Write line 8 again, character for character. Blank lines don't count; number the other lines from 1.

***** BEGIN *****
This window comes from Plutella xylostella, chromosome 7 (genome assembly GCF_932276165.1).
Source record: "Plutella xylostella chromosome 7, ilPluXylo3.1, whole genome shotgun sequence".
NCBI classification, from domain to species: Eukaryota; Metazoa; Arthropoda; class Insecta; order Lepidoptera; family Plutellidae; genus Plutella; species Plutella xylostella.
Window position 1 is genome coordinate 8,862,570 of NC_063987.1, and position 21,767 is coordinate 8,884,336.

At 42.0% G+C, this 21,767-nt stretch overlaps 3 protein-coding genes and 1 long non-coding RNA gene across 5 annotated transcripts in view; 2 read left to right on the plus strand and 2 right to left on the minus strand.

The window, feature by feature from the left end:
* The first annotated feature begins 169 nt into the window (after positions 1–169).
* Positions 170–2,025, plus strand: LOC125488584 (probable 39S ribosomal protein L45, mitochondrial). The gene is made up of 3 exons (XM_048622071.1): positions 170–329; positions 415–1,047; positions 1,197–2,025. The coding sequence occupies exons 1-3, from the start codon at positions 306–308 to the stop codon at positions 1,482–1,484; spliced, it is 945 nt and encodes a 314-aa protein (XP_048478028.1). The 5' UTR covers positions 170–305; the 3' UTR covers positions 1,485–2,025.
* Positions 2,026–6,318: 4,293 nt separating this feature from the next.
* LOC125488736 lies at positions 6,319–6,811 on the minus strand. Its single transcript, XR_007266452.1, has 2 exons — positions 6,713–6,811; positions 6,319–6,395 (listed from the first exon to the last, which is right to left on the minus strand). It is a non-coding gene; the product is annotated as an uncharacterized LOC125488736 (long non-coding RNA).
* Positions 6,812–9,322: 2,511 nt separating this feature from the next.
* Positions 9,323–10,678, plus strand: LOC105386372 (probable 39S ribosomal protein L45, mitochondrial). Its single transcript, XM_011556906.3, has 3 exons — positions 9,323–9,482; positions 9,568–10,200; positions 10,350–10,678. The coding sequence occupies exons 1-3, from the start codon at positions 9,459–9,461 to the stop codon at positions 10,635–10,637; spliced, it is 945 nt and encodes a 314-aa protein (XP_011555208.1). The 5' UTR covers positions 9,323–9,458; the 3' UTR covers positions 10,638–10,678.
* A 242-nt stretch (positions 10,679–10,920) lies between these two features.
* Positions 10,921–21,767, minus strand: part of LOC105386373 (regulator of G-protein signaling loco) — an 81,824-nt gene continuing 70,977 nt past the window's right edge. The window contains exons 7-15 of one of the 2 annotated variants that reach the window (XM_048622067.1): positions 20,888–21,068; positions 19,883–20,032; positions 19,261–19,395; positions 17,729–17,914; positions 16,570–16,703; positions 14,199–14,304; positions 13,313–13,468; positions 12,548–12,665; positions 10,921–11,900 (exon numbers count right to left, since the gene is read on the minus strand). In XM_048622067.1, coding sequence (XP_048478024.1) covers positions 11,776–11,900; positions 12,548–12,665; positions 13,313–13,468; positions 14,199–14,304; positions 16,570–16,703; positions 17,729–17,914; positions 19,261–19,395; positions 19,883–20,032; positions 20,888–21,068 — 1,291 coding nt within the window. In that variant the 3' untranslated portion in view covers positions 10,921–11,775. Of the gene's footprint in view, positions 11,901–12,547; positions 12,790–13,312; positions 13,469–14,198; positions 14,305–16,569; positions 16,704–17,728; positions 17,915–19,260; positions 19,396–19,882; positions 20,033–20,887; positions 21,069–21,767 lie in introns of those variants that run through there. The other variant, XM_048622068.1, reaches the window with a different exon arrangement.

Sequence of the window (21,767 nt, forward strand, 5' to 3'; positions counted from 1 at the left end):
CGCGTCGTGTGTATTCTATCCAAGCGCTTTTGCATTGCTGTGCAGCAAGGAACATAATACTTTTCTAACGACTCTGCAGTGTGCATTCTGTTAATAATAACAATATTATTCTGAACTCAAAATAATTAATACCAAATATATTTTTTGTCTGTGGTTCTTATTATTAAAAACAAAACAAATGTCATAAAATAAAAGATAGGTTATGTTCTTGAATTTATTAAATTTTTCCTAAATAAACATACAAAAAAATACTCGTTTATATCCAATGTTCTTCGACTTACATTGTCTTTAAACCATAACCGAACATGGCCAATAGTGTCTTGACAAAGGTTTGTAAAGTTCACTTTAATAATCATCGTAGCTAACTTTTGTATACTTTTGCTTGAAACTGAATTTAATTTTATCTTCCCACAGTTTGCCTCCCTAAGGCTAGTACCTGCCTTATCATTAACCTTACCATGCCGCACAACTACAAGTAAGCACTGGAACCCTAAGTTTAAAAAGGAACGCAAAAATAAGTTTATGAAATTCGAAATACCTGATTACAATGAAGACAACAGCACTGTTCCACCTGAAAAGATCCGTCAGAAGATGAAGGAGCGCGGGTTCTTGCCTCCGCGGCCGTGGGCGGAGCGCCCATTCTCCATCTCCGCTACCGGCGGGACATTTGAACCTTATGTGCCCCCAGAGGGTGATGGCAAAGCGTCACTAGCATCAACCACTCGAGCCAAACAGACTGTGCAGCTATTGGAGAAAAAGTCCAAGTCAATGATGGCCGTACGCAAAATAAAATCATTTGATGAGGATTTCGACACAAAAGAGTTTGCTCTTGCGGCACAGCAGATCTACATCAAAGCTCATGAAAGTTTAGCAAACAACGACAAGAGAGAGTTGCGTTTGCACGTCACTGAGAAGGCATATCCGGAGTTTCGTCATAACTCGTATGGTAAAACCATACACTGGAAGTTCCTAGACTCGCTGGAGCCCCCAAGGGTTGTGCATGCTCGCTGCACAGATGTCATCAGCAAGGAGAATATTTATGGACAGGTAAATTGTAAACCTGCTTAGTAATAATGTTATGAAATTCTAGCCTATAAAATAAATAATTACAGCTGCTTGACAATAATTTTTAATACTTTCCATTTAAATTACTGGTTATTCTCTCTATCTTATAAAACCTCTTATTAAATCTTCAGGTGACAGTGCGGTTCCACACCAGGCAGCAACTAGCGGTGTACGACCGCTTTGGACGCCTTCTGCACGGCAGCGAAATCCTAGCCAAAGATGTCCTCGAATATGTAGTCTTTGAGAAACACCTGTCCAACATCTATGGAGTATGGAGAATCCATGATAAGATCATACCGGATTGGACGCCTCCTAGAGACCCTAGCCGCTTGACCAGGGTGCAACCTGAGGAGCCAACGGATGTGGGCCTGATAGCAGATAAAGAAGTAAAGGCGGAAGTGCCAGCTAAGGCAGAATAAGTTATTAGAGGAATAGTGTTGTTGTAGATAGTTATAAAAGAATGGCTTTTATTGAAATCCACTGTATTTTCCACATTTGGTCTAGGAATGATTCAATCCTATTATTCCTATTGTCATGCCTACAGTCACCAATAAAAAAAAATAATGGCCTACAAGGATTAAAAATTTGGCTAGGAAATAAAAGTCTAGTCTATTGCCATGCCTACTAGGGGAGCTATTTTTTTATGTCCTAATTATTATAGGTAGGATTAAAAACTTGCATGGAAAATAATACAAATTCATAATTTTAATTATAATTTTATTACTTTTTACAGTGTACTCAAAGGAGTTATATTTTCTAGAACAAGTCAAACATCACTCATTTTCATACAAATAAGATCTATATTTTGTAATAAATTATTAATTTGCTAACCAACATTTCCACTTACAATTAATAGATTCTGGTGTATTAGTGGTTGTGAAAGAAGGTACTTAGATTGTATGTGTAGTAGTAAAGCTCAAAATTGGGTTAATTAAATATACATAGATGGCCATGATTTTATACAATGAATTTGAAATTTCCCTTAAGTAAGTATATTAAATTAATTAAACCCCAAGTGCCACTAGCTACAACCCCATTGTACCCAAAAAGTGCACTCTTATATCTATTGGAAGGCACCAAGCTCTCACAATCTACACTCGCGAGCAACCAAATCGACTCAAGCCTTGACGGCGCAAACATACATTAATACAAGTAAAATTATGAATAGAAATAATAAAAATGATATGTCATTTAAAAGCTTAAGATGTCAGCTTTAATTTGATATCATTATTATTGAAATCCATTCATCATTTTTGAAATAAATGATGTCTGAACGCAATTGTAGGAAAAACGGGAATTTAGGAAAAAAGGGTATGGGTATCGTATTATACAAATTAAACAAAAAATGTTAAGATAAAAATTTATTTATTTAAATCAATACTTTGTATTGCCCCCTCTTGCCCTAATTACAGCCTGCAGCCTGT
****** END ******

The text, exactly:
* Positions 170–2,025, plus strand: LOC125488584 (probable 39S ribosomal protein L45, mitochondrial). The gene is made up of 3 exons (XM_048622071.1): positions 170–329; positions 415–1,047; positions 1,197–2,025. The coding sequence occupies exons 1-3, from the start codon at positions 306–308 to the stop codon at positions 1,482–1,484; spliced, it is 945 nt and encodes a 314-aa protein (XP_048478028.1). The 5' UTR covers positions 170–305; the 3' UTR covers positions 1,485–2,025.